Microsoft .Net Core review: Finally ready for prime time

All Microsoft’s next-gen development stack needed was adequate tooling, APIs, libraries, and documentation. They’re here at last

It’s risky and often foolish to rush into a new software development framework, programming language, or technology platform too early in its lifecycle. Beyond the usual issues of too much hype and too little stability, new tech tends to lack staying power. You might end up investing precious time and effort into learning the ways of a tool that becomes abandoned or, worse, eliminated. It happens more often than you might think.

So if you have resisted the adoption of .Net Core, no one could blame you. When “ASP.Net vNext” was announced in 2014, its advantages—modular, small footprint, more speed—were immediately interesting to every .Net developer. When the first release candidate of .Net Core arrived the following year—supporting cross-platform .Net development, hosting ASP.Net on Linux, and open source code—the new platform became even more compelling. But it was also very alpha, with showstopping shortcomings.

For starters, there was no tooling for vNext; Visual Studio support didn’t arrive for months. The platform was also missing crucial APIs and lacking in documentation. In what has become a cautionary tale, Microsoft threw a wrench into the works by switching to a new project file format, then switched it back. All of the name changes (ASP.Net vNext to ASP.Net 5 to ASP.Net Core 1.0; .Net Core 5 to .Net Core 1.0; Entity Framework 7 to Entity Framework Core 1.0) only added to the confusion.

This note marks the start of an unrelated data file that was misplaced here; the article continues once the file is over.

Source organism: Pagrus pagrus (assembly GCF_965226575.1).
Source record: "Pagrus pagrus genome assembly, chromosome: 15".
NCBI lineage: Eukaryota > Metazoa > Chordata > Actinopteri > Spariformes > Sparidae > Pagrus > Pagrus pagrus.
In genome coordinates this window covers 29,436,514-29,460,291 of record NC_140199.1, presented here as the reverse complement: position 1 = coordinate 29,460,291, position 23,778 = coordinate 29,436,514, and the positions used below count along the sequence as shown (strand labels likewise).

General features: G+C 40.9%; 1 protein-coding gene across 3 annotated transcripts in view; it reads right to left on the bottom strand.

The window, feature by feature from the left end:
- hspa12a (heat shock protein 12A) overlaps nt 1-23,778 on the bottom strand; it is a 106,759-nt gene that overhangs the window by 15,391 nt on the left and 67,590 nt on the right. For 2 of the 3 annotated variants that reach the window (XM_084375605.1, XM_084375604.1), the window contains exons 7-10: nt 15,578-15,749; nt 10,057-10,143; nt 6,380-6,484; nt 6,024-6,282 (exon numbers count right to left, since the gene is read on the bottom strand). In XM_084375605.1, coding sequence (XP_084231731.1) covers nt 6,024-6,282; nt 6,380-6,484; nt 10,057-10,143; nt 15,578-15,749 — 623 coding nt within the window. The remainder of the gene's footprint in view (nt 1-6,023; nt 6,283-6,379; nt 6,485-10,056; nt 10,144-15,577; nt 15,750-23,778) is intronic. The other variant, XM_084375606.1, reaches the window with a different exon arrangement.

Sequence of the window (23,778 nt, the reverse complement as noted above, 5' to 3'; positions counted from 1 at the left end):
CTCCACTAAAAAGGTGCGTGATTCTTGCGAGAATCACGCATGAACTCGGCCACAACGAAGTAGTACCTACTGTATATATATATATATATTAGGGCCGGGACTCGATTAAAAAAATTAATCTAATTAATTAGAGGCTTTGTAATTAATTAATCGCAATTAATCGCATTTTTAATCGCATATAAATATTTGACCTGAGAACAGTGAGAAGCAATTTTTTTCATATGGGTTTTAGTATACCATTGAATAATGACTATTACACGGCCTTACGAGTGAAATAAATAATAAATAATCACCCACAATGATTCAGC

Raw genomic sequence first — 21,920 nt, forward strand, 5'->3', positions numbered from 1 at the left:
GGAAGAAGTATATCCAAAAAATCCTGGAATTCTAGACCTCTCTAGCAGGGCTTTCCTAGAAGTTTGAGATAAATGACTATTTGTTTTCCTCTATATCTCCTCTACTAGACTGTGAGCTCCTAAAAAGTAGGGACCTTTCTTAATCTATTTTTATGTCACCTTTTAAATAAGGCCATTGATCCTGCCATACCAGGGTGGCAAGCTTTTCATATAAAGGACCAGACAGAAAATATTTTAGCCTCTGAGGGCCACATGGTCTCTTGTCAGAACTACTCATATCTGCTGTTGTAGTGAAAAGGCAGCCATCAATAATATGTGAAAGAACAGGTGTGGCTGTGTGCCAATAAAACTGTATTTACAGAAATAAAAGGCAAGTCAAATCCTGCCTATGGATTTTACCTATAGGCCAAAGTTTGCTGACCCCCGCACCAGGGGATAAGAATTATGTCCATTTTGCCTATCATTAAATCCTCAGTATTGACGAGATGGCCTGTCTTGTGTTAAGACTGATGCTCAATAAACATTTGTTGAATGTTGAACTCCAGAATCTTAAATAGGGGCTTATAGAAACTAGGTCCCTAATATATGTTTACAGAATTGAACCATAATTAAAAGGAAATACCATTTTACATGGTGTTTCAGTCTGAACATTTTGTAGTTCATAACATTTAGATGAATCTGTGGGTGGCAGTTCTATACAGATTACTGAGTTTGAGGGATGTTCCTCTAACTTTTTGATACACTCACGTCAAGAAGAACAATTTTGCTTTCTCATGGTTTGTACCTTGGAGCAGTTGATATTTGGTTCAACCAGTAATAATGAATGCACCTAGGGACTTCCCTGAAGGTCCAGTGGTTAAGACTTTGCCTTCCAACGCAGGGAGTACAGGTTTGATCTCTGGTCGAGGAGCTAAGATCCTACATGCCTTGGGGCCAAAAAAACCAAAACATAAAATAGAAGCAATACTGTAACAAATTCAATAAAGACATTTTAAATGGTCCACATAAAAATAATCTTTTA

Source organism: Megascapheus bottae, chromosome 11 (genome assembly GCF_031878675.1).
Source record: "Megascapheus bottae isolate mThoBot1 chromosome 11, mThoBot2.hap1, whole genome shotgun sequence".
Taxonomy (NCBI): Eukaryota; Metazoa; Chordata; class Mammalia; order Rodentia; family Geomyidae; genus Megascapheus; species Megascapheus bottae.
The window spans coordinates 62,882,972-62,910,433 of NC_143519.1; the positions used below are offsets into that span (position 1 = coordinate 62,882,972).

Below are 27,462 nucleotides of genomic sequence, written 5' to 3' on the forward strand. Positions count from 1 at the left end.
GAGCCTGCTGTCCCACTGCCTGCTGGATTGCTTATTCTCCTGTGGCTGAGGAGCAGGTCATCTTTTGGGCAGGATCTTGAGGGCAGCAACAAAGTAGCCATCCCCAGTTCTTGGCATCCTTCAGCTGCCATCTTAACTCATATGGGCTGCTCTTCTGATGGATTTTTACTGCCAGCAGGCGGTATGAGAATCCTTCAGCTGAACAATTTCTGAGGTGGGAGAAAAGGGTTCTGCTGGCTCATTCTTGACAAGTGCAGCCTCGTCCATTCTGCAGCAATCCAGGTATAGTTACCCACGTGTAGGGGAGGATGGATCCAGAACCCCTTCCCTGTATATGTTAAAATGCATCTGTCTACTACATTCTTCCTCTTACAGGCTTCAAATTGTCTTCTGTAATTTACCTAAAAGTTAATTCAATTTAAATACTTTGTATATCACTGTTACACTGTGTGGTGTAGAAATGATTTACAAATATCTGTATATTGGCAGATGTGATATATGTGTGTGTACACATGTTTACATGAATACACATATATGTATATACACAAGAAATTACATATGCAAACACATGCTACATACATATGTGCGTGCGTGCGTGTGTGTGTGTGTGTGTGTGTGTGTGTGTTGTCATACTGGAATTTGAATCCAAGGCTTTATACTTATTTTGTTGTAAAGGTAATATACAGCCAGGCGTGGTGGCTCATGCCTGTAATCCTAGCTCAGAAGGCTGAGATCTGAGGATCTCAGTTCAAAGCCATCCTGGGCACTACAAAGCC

It hasn’t been a short or easy wait, but thankfully the wait is over. In recent months the .Net Core and Visual Studio teams have put the pedal to the metal and rallied to deliver a production-ready platform. As we’ll see, we finally have the tooling, the packages, and the documentation we need to get going with the new platform. If you’re beginning a .Net project today, especially an ASP.Net solution, you should think seriously about using ASP.Net Core instead of ASP.Net MVC.

Visual Studio 2017 to the rescue

The major red flag out of the gate was the lack of tooling for the new platform. The barrier to getting started with vNext on day one was so high that even seasoned veterans were frustrated. Instead of being supported in Visual Studio 2013, the platform was held together by PowerShell scripts and one-off console apps. Even Visual Studio 2015 took a while to gain basic tooling. Periodic updates to Visual Studio 2015 added desperately needed .Net Core tools, but these were limited and very rough around the edges.

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